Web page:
By Celine Aka • March 01, 2017•Ms. JD, Writers in Residence, Careers, Law School, Choosing a Career and Landing a Job, Issues, Mentoring and Networking
If you are in law school, you have probably heard that your peers are your first professional network. This is especially true for law students who do not have attorneys in their families or who simply have never interacted with attorneys. A good way to get to know your peers and be known in law school is to get involve in different students' organizations, on the board or be a member of your law school lawyering skills competition (e.g., national moot court, ABA Representation in Mediation, Client Interviewing and counseling etc) and/or get on one of your law school journals. Being likable goes a long way, but it won’t be enough for your professional development if people do not know your work ethic. We all know at least one law student who is fun to be around, but who lacks in professional skills. So get involved in and outside of your law school so that people can attest of your strong work ethic.
In sum, your peers' opinion about your professionalism matters. Everyone has a different strategy to gain professional visibility. A network with a large number of people who know you well is ideal, but difficult to create and maintain. Whether you decide to get to know as many people as possible who can comment on at least one positive aspect of your work ethic or maintain professional relationships with a small number of people who know you well, the goal is to try to have the lowest number of people who have negative impresions and/or opinions of you. Do not get me wrong, wherever you will be working, not everyone will like you personally. But even if someone subjectively dislikes you, they might still be able to objectively assess your work in a favorable way if it is impeccable.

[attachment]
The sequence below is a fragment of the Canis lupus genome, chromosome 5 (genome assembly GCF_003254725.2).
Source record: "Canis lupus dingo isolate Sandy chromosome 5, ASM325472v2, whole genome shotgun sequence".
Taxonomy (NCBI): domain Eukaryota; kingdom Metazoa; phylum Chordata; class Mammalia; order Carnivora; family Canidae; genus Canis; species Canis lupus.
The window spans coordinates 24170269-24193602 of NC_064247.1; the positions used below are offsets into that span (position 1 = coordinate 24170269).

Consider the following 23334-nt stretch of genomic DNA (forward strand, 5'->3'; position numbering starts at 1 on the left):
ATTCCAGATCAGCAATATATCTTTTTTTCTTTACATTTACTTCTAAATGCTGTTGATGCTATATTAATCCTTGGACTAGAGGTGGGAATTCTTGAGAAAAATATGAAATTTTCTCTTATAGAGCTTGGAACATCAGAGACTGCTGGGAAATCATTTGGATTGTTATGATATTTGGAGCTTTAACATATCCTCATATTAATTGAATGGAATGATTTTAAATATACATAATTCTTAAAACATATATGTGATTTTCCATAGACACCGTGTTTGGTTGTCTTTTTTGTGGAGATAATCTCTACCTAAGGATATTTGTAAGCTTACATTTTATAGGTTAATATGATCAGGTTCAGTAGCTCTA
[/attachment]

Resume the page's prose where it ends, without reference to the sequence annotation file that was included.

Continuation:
Upperclassmen can serve as mentor and/or sponsors. When an upperclassman, gives you valuable academic and professional insights that help you navigate through law school, he or she acts as a mentor. When an upperclassman recommends you to en employer or advocate for you to get a position, he or she acts as a sponsor. Both as a 2L and a current 3L, I have been asked to recommend fellow students seeking employment and I have also approached fellow students to ask them if they could talk to me about students I was seeking to recruit for positions on a law school competition's board.
The point is that if you successfully create a professional network while in law school, it will be easier to expand it as you enter the legal profession, no matter what legal path you take. Mentoring and sponsorship, which are both instrumental for one’s professional development, cannot take shape without baseline relationships. Women and especially women of color have to work harder at seeking, developing, and maintaining meaningful relationships that will help them have a fulfilling career. It is never too early to develop a professional network and while there is not such a thing as starting too late, starting later than sooner will certainly thwarts your ability to work your way up. Finally, once you have established a solid professional network, Never Stop Expanding It!
As a black woman, I found the book, Ambition in Black + White: The Feminist Narrative Revised, to be particularly helpful in explaining the difference between mentorship and sponsorship and their importance in the advancement of women of color in their professional career.